In a fairly short time, the process of 3D printing has gone from being a sci-fi fantasy operation to becoming a thoroughly practical commercial manufacturing process. In fact, it is now possible for members of the general public to acquire a 3D printer. But even if you were given one, what could you do with it? Read on to answer that, and a number of other related questions.
What is 3D printing?
Three-dimensional (3D) printing is a procedure which builds a real-life three-dimensional object based on a previously provided CAD (computer-aided design) model. Most often this procedure involves adding a succession of layers of material. Known as additive manufacturing, this process, therefore, avoids conventional manufacturing practices such as casting and forging, or machining. The most important difference here is that machining techniques tend to be subtractional – i.e. they typically remove material to shape and create an object. Casting and forging techniques, on the other hand, simply pour material into a pre-shaped mould and then uses further pressing, heating or hammering to produce the final shape of the object.
For practical purposes, the description ‘3D printing’ can be applied to a range of processing which can variously join or solidify the materials. Nevertheless, these elements (for example, combining powder grains and certain liquid molecules) are still applied using progressive layering techniques. During the early pioneering days of 3D printing, the technique was only ever envisaged as a practical proposition for the preparation of prototypes. These were typically created as an affordable way to explore certain object functionalities before committing to larger-scale manufacturing using the ‘final’ materials.
Modern 3D printing
In today’s more nuanced manufacturing environment, 3D printing’s benefits such as precision control and absolute repeatability, as well as the expanding range of raw materials which can now be used, meaning that it is rapidly gaining acceptance as a mainstream manufacturing technique. A major benefit of the procedure is that 3D can easily render extremely complex geometric shapes. Nevertheless, before any 3D process can be initiated, it is still necessary to first generate a digital model via a CAD software file.
Using additive manufacturing, the printing of a 3D model may take anything from just an hour or two up to a number of days. The production time will depend on precisely what methods are employed, as well as upon the size of the model and the level of detail which is the finished model will require. At present, there is much work being done to produce and refine machines which can speed up the printing process. This includes efforts to develop techniques which will make it possible to print multiple versions of the object simultaneously.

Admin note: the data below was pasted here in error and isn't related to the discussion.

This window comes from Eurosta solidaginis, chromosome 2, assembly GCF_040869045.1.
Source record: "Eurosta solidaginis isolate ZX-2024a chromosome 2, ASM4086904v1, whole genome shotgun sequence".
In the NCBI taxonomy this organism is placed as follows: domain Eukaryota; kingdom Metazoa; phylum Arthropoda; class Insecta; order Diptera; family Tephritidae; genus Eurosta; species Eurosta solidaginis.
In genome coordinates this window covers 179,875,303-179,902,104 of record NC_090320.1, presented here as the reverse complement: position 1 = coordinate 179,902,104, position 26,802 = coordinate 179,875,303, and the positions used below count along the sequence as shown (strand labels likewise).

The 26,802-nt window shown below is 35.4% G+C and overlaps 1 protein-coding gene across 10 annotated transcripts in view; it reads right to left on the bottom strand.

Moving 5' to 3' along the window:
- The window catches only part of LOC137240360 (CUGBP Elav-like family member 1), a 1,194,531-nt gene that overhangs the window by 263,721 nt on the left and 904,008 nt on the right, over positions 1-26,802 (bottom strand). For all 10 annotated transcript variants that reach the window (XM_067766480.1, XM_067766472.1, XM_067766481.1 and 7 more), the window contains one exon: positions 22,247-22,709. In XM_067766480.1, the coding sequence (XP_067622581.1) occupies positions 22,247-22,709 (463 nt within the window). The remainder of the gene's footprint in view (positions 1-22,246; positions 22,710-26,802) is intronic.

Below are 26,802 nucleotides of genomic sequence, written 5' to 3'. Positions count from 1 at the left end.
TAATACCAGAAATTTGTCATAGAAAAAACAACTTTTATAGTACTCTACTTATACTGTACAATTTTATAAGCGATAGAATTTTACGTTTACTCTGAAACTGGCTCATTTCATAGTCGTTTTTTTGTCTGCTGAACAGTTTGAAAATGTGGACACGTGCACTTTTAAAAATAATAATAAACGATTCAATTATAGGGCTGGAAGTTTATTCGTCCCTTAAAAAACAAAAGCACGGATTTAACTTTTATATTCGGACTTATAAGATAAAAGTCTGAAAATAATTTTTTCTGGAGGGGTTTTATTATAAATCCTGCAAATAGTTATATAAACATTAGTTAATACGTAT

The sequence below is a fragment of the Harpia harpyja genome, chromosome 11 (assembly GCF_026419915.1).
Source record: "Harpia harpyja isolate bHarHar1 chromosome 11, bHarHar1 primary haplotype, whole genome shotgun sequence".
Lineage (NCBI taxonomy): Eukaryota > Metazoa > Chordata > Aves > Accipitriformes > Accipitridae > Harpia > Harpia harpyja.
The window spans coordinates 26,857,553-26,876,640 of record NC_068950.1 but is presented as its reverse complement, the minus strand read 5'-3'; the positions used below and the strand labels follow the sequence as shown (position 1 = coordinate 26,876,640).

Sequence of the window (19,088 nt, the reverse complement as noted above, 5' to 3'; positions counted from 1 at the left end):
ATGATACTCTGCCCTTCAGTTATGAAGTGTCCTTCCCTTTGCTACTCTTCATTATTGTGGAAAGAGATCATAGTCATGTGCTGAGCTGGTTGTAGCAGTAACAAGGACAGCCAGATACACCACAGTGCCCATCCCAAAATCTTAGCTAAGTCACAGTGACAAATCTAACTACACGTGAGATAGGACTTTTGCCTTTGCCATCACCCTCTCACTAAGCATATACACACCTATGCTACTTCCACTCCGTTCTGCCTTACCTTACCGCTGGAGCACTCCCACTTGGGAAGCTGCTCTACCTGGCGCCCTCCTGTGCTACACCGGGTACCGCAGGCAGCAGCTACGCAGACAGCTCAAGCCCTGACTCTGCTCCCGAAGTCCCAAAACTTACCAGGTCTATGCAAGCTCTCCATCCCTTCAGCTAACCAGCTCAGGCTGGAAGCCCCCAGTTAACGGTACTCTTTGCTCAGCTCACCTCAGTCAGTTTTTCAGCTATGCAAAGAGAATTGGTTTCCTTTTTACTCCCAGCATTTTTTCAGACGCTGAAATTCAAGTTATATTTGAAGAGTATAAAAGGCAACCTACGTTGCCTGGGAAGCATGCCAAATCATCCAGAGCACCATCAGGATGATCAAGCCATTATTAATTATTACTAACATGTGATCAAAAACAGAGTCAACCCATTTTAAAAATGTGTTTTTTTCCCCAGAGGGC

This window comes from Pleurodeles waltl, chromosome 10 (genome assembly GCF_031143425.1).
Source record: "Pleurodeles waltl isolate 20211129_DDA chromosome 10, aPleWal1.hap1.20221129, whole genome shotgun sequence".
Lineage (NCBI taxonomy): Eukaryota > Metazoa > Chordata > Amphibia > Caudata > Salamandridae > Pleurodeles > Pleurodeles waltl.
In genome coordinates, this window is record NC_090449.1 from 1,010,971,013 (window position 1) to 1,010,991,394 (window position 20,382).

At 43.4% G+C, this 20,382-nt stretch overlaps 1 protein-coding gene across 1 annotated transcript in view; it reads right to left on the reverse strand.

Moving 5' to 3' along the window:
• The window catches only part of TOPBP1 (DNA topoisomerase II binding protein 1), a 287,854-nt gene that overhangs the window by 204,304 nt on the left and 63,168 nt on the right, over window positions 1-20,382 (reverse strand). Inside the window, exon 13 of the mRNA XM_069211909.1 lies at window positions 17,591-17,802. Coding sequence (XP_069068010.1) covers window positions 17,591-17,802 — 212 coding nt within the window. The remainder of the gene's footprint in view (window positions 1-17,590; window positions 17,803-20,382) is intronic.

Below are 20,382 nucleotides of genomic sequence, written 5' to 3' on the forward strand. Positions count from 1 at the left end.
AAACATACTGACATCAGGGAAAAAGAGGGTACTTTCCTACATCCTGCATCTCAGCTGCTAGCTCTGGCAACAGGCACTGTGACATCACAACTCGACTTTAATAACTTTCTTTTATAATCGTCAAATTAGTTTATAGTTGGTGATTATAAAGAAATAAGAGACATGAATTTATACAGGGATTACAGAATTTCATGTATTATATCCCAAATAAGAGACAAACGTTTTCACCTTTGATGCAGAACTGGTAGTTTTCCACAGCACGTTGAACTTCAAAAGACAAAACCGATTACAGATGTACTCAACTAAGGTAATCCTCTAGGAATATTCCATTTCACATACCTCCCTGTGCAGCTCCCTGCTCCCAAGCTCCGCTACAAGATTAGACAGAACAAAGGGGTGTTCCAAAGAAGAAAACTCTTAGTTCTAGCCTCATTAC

Casino accessories you could 3D-print
So if you had a 3D printer of your own, what casino accessories would you want to try and create?
Start simple with some poker chips
Poker chips would no doubt be a popular choice. You could perhaps design your own personal version of poker chips – maybe to use at parties or home table games organised with your friends. Of course, you would also have to decide whether to use expensive materials to create a luxury gaming atmosphere, or whether to go for a more budget-friendly simulation. And if it was more a matter of making your own practice poker sessions more realistic, you could always replicate the chips used at your favourite online casino tables.
Roll the dice… out of the 3D printer
How cool would it be to be able to produce your own custom-made set of dice? That would certainly be a signature statement. You could choose your own colours – for instance, what about an eye-catching, ultra-personal design such as white dots on a black background? One possible advantage of using 3D printing to create your set of dice would be the ability to simulate natural materials such as wood or ivory. That would make you a fully paid-up ‘sustainable’ gambler for sure!
Go big with a roulette table
If you’re looking for a real 3D printing challenge, what about a roulette table? Roulette is surely the undisputed king of online casino table games, so to design your own version of a roulette table would give you the chance to inject a new level of realism into your own home roulette sessions.